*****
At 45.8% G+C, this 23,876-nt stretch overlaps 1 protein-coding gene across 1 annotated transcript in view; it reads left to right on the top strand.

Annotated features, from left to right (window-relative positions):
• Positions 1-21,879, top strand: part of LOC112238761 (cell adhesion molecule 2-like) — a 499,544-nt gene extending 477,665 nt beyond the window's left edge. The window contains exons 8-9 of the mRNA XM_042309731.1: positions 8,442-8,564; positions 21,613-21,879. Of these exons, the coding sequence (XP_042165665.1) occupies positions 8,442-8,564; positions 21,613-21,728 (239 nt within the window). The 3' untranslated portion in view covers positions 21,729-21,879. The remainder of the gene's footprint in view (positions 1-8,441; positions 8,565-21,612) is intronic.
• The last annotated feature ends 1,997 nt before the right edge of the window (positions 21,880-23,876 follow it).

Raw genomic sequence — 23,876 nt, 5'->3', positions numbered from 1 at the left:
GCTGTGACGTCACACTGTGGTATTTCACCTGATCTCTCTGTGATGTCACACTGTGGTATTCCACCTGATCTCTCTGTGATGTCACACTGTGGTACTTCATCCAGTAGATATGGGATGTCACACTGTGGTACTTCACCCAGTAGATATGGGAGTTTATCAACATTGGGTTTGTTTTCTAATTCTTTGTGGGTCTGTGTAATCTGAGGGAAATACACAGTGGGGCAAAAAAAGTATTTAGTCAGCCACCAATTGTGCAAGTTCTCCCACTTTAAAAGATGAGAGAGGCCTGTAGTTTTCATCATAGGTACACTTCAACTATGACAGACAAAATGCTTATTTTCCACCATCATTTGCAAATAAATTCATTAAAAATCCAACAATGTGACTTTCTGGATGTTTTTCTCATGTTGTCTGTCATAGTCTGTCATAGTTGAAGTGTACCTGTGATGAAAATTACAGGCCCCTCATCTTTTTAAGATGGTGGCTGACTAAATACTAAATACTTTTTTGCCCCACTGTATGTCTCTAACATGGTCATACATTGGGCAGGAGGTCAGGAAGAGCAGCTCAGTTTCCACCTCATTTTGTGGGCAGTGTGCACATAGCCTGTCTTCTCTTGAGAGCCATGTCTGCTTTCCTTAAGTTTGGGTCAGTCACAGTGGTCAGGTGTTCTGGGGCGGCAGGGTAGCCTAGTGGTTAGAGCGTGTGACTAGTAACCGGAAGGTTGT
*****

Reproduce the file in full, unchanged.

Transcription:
At 45.8% G+C, this 23,876-nt stretch overlaps 1 protein-coding gene across 1 annotated transcript in view; it reads left to right on the top strand.

Annotated features, from left to right (window-relative positions):
• Positions 1-21,879, top strand: part of LOC112238761 (cell adhesion molecule 2-like) — a 499,544-nt gene extending 477,665 nt beyond the window's left edge. The window contains exons 8-9 of the mRNA XM_042309731.1: positions 8,442-8,564; positions 21,613-21,879. Of these exons, the coding sequence (XP_042165665.1) occupies positions 8,442-8,564; positions 21,613-21,728 (239 nt within the window). The 3' untranslated portion in view covers positions 21,729-21,879. The remainder of the gene's footprint in view (positions 1-8,441; positions 8,565-21,612) is intronic.
• The last annotated feature ends 1,997 nt before the right edge of the window (positions 21,880-23,876 follow it).

Raw genomic sequence — 23,876 nt, 5'->3', positions numbered from 1 at the left:
GCTGTGACGTCACACTGTGGTATTTCACCTGATCTCTCTGTGATGTCACACTGTGGTATTCCACCTGATCTCTCTGTGATGTCACACTGTGGTACTTCATCCAGTAGATATGGGATGTCACACTGTGGTACTTCACCCAGTAGATATGGGAGTTTATCAACATTGGGTTTGTTTTCTAATTCTTTGTGGGTCTGTGTAATCTGAGGGAAATACACAGTGGGGCAAAAAAAGTATTTAGTCAGCCACCAATTGTGCAAGTTCTCCCACTTTAAAAGATGAGAGAGGCCTGTAGTTTTCATCATAGGTACACTTCAACTATGACAGACAAAATGCTTATTTTCCACCATCATTTGCAAATAAATTCATTAAAAATCCAACAATGTGACTTTCTGGATGTTTTTCTCATGTTGTCTGTCATAGTCTGTCATAGTTGAAGTGTACCTGTGATGAAAATTACAGGCCCCTCATCTTTTTAAGATGGTGGCTGACTAAATACTAAATACTTTTTTGCCCCACTGTATGTCTCTAACATGGTCATACATTGGGCAGGAGGTCAGGAAGAGCAGCTCAGTTTCCACCTCATTTTGTGGGCAGTGTGCACATAGCCTGTCTTCTCTTGAGAGCCATGTCTGCTTTCCTTAAGTTTGGGTCAGTCACAGTGGTCAGGTGTTCTGGGGCGGCAGGGTAGCCTAGTGGTTAGAGCGTGTGACTAGTAACCGGAAGGTTGT